Image of hooded and masked man using a mobile phone signifying cyber espionage by hackers using fake apps with Android malware
Uncovered: Cyber Espionage Using Fake Apps with Android Malware

Uncovered: Cyber Espionage Using Fake Apps with Android Malware

It may not be readily apparent to those in love with the products from the company from Cupertino in California – but the numbers don’t lie – studies by industry leading analysts have indicated that Android powered phone dominate around 87 percent of the market. Apple may be the darling of the smart set – but Google’s Android operating system rules the roost. But the custodians of Android and the Google Play Store need to keep their wits about them. It seems that the Android operating system is a ripe target for fake apps that are designed to make Android malware a reality – and that the operating system is a prime target for cyber espionage.

Fake apps used for cyber espionage

Working together with the mobile security firm Lookout, the Electronic Frontier Foundation (EFF), the digital rights group based in the United States, have uncovered the Android malware that used fake apps to obtain information from thousands of Android users in 21 countries. It is estimated that hundreds of gigabytes of data has been stolen from these users. The threat now dubbed ‘Dark Caracal’ allows users to download and install fake apps which are by and large extremely convincing ‘clones’ of popular messaging apps such as Whatsapp and Signal. They even operate without a hitch and supply all the functionality of the real versions but at the same time the infected devices allow attackers to access data such as text messages, images (and take photos as well), grab location information, as well as capture audio with potentially disastrous impacts on individual privacy.

According to EFF Director of Cybersecurity, Eva Galperin: “People in the U.S., Canada, Germany, Lebanon, and France have been hit by Dark Caracal. Targets include military personnel, political activists, journalists, and lawyers. This is a very large, global campaign, focused on mobile devices. Mobile is the future of spying, because phones are full of so much data about a person’s day-to-day life.”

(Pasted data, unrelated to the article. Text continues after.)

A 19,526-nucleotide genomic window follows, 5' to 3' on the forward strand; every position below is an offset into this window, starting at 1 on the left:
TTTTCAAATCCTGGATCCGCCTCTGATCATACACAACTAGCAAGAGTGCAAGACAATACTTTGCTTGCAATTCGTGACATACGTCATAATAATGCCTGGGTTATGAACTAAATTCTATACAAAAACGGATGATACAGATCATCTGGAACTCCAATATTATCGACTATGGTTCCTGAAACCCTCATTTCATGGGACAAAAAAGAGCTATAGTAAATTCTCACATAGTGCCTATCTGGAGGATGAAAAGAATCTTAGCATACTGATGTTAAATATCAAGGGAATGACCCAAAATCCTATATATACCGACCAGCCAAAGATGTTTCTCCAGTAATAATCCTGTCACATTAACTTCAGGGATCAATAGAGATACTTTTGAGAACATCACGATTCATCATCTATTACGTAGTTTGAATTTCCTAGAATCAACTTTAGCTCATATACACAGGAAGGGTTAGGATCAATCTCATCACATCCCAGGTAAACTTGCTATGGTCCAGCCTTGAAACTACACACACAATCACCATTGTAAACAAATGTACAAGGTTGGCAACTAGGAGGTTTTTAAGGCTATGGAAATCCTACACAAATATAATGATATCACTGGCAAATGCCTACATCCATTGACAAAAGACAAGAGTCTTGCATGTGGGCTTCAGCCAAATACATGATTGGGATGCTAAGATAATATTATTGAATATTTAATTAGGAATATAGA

Android malware – Is a nation state responsible?

The level of sophistication, the widespread geographical targeting and the nature of the data being gathered has led experts to conclude that Dark Caracal may be the work of a nation state with significant resources being brought to bear to ensure the success of the Android malware. In fact, both Lookout and EFF have traced the Android malware to the Middle East, a building belonging to the Lebanese General Security Directorate in Beirut – in other words, the Lebanese state spy agency. Once security researchers got access to one of the servers used by the group, the location data proved to be incontrovertible. The server contained a great deal of information, including WiFi network records that are used to track the location of targeted individuals who are using the malicious apps.

Not a new piece of Android malware

Research seems to suggest that the fake apps that are the hallmark of Dark Caracal are not new. A report by EFF seems to indicate that Dark Caracal has been around since 2012. But the sheer diversity of espionage activities that have their origins in the same domain names make it extremely challenging to identify exactly which global cybercrime and espionage organizations are responsible. In fact, a 2016 report mistakenly pointed the finger at Indian company Appin as the culprits behind the fake apps. The EFF report actually identified six separate cyber espionage campaigns all running in parallel and targeting diverse geographical areas such as Venezuela, Germany and Pakistan.

Users enable cyber espionage

The danger of the fake apps is that the attacks rely on the unwitting cooperation of the users who unknowingly download the Android malware from app stores onto their Android phone or tablet.  This eliminates the need for sophisticated exploits – all Dark Caracal needs is permissions supplied by the users. In essence, the users are allowing state players and potentially other people and organizations to spy on them – with their permission.

Mike Murray, Vice President of Security Intelligence at Lookout commented that, “Dark Caracal is part of a trend we’ve seen mounting over the past year whereby traditional APT actors are moving toward using mobile as a primary target platform.”

An ominous cyber espionage development

While Dark Caracal seems to have been the work of the Lebanese, the implications of the research sounded a note that should be disturbing for security experts and users of Android devices.

Michael Flossman, Lead of Security Research at Lookout suggested that “Attackers are increasingly going after mobile devices because of the access to both personal and corporate data these devices contain or can grant access to.”

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Galperin is of the opinion that Dark Caracal is part of a new kind of spyware service – one that contracts jobs by the target rather than selling tools outright. The Dark Caracal attacks may be a single actor based in Lebanon taking on six jobs at once for a variety of buyers and selling to the highest bidder – a new way of doing business that shows the increasing speed at which the cyber espionage business model and the development of various types of spyware (including fake apps and Android malware) is evolving.